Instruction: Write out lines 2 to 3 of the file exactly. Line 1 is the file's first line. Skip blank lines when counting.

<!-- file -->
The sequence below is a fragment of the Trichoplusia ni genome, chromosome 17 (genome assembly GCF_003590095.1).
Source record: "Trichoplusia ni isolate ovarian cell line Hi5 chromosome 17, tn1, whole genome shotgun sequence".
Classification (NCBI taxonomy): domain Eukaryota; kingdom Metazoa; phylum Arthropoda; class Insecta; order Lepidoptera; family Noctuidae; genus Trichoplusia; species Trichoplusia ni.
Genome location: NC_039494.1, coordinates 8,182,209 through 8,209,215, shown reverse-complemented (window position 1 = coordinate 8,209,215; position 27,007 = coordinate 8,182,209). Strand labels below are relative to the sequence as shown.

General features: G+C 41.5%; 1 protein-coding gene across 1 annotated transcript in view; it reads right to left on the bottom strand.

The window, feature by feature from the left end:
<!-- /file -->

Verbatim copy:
Source record: "Trichoplusia ni isolate ovarian cell line Hi5 chromosome 17, tn1, whole genome shotgun sequence".
Classification (NCBI taxonomy): domain Eukaryota; kingdom Metazoa; phylum Arthropoda; class Insecta; order Lepidoptera; family Noctuidae; genus Trichoplusia; species Trichoplusia ni.